Storytelling CSS Class Names

Sometimes I run into situations where I need additional CSS class names to manipulate the styles. When that happens, I categorize those situations into typical types and I give every type of them a prefix class-name, which represents that type.

State Classes

Any component could sometimes need a state — a specific condition in which a certain style is applied to it.

If we take for example, sometimes we’ll have to define if it’s open or not. This is where CSS state classes come to the rescue.

<nav class="main-nav is-open"> </nav>

You can use those classes to describe types of messages, example:

<div class="common-message           "> <!-- Gray  Message --></div>
<div class="common-message is-approved"><!-- Green Message --></div>
<div class="common-message is-error "> <!-- Red Message --></div>
<div class="common-message is-alert "> <!--Yellow Message --></div>

Or any other state situation, for example: , , , , , and etc…

In those cases you may use as many classes as you need.

How it looks in the CSS/Sass file:

/*component styles*/
&.is-approved { color:green; }
&.is-error { color:red; }
&.is-alert { color:yellow; }

Utility Classes

In other CSS methodologies, utility classes are everyday things. In my method, however, these types of classes work directly on the HTML element where they’re positioned, and they are allowed to make only one CSS change!

Another characteristic of my utility classes is that we always use it with an “” rule. Utility classes are the only good use case for in CSS. Why do we need it?! Simple, when we use those classes, we always want them to win the CSS Cascading war. If we don’t want them to override other styles, we should remove the class from the HTML element.

Example of CSS Utility Class:

.u-hide{ display:none!important;}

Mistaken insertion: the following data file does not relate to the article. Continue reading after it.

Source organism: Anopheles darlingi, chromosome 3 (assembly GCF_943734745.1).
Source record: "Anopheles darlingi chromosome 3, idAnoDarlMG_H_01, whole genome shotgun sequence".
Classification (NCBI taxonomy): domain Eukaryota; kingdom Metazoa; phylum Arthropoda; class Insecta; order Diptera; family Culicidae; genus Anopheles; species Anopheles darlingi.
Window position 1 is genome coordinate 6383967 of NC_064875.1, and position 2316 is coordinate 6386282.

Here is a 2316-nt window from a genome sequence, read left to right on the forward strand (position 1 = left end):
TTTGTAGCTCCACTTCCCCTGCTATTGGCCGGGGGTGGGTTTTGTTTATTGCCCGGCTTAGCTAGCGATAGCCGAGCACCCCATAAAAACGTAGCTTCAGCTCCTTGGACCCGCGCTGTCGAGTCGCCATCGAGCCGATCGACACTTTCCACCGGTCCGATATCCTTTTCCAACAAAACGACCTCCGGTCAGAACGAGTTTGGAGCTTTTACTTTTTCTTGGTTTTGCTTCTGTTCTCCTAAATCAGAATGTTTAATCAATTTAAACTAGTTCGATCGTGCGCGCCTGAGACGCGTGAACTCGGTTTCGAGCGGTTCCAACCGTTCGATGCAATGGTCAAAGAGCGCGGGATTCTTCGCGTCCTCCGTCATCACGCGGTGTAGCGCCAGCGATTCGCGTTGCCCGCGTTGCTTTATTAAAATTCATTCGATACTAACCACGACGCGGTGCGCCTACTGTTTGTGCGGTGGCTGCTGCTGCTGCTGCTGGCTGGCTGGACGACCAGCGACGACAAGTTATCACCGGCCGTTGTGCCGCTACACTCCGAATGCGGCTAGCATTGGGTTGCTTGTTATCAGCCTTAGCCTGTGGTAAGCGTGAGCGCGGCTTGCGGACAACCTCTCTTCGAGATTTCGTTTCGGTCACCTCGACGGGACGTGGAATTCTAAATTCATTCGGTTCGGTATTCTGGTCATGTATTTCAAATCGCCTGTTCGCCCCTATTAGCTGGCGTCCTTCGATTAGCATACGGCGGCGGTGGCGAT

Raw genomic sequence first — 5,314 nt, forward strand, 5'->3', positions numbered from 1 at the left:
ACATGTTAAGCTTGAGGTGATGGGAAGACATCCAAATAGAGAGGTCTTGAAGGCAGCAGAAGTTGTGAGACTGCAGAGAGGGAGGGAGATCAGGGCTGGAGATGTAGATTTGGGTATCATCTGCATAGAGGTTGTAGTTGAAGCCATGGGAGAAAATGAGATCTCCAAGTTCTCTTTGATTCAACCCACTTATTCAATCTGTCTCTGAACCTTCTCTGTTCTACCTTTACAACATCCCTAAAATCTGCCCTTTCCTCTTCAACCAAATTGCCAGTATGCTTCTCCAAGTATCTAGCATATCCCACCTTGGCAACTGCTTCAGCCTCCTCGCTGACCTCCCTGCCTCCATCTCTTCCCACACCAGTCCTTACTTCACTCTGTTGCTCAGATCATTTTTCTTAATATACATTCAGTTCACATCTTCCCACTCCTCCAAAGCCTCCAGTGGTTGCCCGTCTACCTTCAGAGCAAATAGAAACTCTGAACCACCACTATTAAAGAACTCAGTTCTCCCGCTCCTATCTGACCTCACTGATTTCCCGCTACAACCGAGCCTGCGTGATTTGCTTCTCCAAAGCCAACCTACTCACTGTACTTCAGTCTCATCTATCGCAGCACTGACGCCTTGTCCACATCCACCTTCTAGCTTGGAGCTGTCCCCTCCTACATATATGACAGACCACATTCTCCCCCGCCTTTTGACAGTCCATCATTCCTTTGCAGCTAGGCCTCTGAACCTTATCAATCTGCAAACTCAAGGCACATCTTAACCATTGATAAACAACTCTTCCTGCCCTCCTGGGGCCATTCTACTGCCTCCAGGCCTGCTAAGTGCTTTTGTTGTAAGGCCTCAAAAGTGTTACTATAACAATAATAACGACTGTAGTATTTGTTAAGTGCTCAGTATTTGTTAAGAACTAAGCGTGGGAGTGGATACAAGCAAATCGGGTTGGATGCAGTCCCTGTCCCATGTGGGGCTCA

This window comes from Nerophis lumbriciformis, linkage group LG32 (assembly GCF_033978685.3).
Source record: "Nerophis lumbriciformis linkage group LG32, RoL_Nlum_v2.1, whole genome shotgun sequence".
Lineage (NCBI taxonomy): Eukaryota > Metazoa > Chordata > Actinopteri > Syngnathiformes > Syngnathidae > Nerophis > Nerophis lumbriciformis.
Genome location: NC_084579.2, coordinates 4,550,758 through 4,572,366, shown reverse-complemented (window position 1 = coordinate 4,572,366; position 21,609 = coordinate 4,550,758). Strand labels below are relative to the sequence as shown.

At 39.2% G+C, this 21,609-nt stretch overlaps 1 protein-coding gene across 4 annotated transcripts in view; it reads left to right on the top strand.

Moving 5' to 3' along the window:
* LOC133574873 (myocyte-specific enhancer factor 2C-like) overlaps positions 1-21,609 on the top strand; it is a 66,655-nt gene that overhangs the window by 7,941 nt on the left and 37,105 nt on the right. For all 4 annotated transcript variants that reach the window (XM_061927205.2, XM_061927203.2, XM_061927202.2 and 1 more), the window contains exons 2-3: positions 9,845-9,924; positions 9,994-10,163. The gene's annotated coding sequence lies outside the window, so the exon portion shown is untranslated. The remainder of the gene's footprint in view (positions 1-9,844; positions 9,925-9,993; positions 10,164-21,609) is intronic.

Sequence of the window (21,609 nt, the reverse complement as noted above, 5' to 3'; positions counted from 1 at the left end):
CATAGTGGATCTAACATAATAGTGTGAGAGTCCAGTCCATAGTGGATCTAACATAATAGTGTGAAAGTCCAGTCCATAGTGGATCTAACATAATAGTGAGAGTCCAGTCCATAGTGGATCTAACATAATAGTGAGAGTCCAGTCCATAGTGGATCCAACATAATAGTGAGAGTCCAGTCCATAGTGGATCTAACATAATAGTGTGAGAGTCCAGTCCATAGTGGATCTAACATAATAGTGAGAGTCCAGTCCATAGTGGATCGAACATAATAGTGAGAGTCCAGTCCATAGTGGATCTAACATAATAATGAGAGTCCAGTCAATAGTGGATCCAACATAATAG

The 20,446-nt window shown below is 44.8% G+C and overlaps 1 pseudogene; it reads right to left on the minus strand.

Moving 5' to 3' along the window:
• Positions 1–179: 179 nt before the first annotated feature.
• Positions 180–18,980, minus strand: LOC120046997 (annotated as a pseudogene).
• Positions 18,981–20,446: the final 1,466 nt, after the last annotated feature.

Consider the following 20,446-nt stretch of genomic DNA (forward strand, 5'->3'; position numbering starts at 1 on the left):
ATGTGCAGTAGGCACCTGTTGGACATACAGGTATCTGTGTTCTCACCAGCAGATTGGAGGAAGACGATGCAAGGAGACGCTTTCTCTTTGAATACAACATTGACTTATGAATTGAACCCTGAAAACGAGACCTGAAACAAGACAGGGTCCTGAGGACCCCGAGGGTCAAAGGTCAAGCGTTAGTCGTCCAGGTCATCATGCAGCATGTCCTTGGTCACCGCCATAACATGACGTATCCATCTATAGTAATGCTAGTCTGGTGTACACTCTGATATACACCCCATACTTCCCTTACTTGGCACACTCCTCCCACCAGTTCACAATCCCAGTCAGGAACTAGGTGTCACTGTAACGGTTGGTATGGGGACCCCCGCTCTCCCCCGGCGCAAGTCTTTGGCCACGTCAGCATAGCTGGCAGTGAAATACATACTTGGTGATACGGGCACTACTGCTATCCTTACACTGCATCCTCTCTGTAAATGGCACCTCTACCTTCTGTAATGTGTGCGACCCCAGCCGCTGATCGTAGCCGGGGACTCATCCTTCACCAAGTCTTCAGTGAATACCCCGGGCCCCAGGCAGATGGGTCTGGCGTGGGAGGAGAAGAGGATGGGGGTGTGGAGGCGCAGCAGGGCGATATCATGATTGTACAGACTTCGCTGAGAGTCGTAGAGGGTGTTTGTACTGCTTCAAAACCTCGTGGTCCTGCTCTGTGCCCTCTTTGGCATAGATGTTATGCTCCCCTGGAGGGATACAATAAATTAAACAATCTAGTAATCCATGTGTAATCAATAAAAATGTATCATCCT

Example for Using Utility Class in the HTML:

<div class"common-message u-hide"></div>

I don’t use them often, only in situations like I showed here. Utility classes, the same as State Classes, can be used as many as you need.

Entity Classes and Page Classes

Many projects have components which the designer or project manager uses for an un-generic design. In those cases, I take one of two approaches:

Entities — when using a component whose styles have to change slightly, I add another class name to it, which starts with the ‘e-’ prefix, representing an entity, in addition to the component’s class name.

This class can add styles or override styles. My rule of thumb is that you can only add one entity per component. If there is another case of this component whose styles aren’t 100% the same, it is better to create another entity instead!


<section class="common-popup e-datepicker-popup"> </section>

Other than that, you can add as many CSS State classes / CSS utility classes as you want.

<section class="common-popup e-datepicker-popup u-hide"> </section>

CSS Usage:

/*add or override styles*/

Note: In order to entity class to win in the cascading style war, entities class need to be written always after the regular component class names. Example:

.common-popup{       /*common popup styles*/ } 
.e-datepicker-popup{ /*add or override style of common-popup */ }

Pages — every page in your website can be considered a big entity. The page class is used on the element or on the main element that wraps everything, with this class names starting with “p-”. For example:” or “”, etc.…

<body class="p-homepage"></body>

It’s better to avoid this method if you can, but sometimes in real life, you have cases where there’s no other choice.

Example of usage:

.p-homepage .common-popup{ /*do some styles manipulations*/ }

This class can affect every partial on its page.

JavaScript Classes

There are situations in which we need CSS class names to target things in JS. But since it’s problematic to use the same classes for both designing and targeting data in JS, we use JS class names. These class names are used only for data manipulation, and not for adding additional styles!

If you need to add classes for styles, use additional classes following the methodology discussed above, for example, Utility Classes. Example:

<section class="common-popup js-common-popup u-hide"> </section>

Final Words

That’s all,
I hope you’ve enjoyed this article and learned from my experience.
If you like this post, I would appreciate applause and sharing 🙂.

You can follow me via Twitter.

More of my CSS posts:
CSS Architecture — Folders & Files Structure
New CSS Logical Properties!
CSS Position Sticky — How It Really Works!

Who Am I?
I am Elad Shechter, a Web Developer specializing in CSS & HTML design and architecture. I work at

You Can find me in my Facebook groups:
CSS Masters
CSS Masters Israel

CSS & HTML Expert

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